I finished my epic knitting project last night, a bedspread I've been working on since January. But I haven't yet spread it over the bed to see how it looks. I'm already twitching a bit about deciding what to make next. I want to make a baby blanket for a friend who's adopting, and I have tons of baby yarn, but I don't have enough of any one type to make anything I have a pattern for. I may have to improvise. There's a circular shawl pattern I want to play with, and since you start from inside, I can just go until I run out of yarn, and then I can use a second color for the border. That might make a cute "play on the floor" mat. It's funny how twitchy and restless I feel without a project in the works. It's like I don't know what to do with myself. But I will hold off on starting something complicated with lace until I'm a little more coherent. I can go on autopilot with something I've been working on for months, but starting a new lace pattern requires focus and concentration.
Speaking of which, I may be even less focused than the kindergarteners tonight. This should be fun.
I'm sure I had more planned to say today, but the thoughts aren't coming, and I just ran out of tissues so I need to run out to the garage to raid my stash. I'm glad I bought one of those giant packs of multiple boxes.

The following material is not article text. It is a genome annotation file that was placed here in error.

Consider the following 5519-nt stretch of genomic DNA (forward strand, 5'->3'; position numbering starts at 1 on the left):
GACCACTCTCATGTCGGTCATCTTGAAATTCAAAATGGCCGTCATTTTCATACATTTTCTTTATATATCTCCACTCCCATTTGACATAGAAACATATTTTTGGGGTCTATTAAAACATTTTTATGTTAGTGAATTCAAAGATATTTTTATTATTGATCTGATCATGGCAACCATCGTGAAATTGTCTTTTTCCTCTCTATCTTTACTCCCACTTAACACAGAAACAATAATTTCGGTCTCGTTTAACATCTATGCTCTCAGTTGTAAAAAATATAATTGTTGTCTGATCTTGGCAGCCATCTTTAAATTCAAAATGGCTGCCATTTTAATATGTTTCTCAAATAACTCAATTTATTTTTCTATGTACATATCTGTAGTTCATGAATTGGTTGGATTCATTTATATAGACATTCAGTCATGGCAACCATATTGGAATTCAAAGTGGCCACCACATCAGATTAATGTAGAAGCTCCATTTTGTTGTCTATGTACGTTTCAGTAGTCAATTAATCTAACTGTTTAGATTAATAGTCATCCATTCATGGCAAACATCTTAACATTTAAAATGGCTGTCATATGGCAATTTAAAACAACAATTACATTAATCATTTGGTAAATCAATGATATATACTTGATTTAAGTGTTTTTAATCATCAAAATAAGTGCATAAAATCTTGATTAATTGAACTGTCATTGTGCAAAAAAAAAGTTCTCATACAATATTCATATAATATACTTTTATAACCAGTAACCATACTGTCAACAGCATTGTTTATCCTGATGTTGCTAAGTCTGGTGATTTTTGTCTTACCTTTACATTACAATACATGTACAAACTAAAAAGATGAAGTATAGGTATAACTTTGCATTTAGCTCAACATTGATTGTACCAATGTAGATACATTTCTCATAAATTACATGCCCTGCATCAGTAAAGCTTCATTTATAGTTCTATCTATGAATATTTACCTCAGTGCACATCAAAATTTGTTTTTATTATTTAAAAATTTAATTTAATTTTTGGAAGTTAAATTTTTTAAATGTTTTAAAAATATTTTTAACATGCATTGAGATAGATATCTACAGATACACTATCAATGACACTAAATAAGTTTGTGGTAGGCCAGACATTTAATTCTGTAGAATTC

What fun it was to chat with The Horn Book about creepy cuisine, werecats and the kind of shape-shifter I'd most like to be!
Pop over to check it out and join in the conversation!
See also a review of my latest novel, Feral Curse (Candlewick, 2014) from The Horn Book. Peek:
"Debut character Kayla — level-headed, religious, but also quietly proud of her shifter nature — holds her own, nicely complementing Yoshi’s swagger, Wild Card shifter Clyde’s newfound confidence, and human Aimee’s resourcefulness. Witty banter peppered with pop-culture references keeps the tone light even as the stakes ramp up."
Reminder: E-volt is having a sale on Eternal by Cynthia Leitich Smith (Candlewick) for $1.99 and Feral Nights by Cynthia Leitich Smith, $2.99--discount prices will hold through April! Listen to an audio sample of Feral Nights and read a sample of Eternal.
- Tue, 17:38: I wanted to take this cutie home with me after my vacation http://t.co/04ahDNEbMX
- Tue, 20:32: I took this picture a year ago today in Boston right as the first bomb went off, which is why the… http://t.co/R8vNrG89V5
- Tue, 20:37: A runner trying to figure out if her family is safe. #bostonstrong http://t.co/8TtJ3aAUEk
How close must the query match the manuscript? I know this must seem like a stupid question, but I've been receiving query assistance from a literary intern (1), and he gave advice that I haven't seen elsewhere. I need to confirm it before I start sending out my query.
My manuscript mostly stands alone, but is the first of a potential series. Because of this, the plot of the sequel is *vaguely* hinted at in the stakes of the query. I asked the intern if an agent would be PO'd if something I mention in the query doesn't show up in the manuscript. He told me that things can be fudged in a query,(2) and mentioned that one thing in his own query was an outright lie(3). He had revised and didn't bother to fix the query to match (he was signed by an agent). He said if the query is good and clearly for the same book, and if the book is good and similar to the query, no one cares about specifics. I'm hoping his advice is correct.